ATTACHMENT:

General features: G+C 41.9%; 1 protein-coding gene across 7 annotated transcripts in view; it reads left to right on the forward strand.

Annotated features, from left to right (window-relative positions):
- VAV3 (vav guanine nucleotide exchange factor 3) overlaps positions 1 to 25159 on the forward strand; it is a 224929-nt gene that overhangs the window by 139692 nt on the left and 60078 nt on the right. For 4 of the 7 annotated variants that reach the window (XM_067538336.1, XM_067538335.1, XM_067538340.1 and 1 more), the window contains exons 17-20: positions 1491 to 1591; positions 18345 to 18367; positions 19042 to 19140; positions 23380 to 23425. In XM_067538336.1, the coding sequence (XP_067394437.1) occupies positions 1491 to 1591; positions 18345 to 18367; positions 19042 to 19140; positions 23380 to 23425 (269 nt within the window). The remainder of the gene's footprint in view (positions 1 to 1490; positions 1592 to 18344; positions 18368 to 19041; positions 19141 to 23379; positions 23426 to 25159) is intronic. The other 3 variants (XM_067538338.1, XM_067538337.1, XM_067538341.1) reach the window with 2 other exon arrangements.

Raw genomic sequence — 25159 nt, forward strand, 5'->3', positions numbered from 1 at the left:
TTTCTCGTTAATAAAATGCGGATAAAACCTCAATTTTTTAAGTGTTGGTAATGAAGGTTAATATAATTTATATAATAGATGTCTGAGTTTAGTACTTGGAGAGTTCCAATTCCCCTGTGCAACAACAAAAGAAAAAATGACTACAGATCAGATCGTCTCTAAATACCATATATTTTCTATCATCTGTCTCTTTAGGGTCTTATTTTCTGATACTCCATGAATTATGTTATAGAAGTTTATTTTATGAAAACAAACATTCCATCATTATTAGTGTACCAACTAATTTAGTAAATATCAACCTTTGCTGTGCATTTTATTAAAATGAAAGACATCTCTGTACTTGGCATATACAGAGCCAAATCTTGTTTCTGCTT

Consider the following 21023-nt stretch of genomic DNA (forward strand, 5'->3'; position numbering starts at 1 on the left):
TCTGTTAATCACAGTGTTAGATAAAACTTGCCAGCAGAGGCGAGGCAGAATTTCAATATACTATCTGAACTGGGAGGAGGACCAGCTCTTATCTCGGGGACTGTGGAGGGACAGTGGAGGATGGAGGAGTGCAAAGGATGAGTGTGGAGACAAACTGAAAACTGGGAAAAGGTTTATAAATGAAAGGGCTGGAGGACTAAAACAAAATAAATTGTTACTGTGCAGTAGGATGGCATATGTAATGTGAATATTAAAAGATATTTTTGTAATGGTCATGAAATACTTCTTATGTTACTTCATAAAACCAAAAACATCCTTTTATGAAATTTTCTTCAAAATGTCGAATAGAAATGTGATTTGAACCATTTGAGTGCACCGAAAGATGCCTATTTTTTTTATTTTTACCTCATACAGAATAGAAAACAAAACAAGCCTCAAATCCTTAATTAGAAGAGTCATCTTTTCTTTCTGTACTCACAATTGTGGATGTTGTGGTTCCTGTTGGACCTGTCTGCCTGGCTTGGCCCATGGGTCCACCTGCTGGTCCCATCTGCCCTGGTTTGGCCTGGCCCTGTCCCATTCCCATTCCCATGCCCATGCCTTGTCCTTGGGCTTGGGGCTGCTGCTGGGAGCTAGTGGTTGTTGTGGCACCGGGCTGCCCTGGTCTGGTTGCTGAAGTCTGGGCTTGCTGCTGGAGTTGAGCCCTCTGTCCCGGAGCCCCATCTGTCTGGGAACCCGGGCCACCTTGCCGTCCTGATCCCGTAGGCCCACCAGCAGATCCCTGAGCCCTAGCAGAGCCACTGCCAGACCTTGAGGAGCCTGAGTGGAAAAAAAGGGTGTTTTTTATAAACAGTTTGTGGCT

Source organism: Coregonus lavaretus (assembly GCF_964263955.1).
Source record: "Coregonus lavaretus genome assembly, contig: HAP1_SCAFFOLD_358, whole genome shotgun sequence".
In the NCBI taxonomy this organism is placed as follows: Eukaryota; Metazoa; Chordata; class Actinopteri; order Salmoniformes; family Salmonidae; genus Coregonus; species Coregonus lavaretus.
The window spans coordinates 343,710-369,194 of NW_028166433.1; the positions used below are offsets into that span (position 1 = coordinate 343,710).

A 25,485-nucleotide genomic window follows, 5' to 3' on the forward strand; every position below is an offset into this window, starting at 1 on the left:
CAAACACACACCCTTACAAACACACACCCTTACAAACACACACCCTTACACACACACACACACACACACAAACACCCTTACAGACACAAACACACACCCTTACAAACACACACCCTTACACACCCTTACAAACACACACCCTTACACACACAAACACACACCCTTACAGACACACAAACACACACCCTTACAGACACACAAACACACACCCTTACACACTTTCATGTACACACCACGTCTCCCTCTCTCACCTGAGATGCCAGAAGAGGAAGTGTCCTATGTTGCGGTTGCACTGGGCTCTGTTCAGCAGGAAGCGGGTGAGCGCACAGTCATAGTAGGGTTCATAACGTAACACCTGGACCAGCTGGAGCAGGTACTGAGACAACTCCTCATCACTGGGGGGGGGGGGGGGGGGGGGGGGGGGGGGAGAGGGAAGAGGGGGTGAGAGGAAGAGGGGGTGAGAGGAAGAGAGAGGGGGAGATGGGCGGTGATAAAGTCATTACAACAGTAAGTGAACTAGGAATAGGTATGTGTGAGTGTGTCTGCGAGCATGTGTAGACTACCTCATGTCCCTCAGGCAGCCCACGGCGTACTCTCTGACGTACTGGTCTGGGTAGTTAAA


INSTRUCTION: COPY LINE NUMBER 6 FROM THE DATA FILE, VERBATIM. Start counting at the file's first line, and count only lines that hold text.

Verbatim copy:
Consider the following 21023-nt stretch of genomic DNA (forward strand, 5'->3'; position numbering starts at 1 on the left):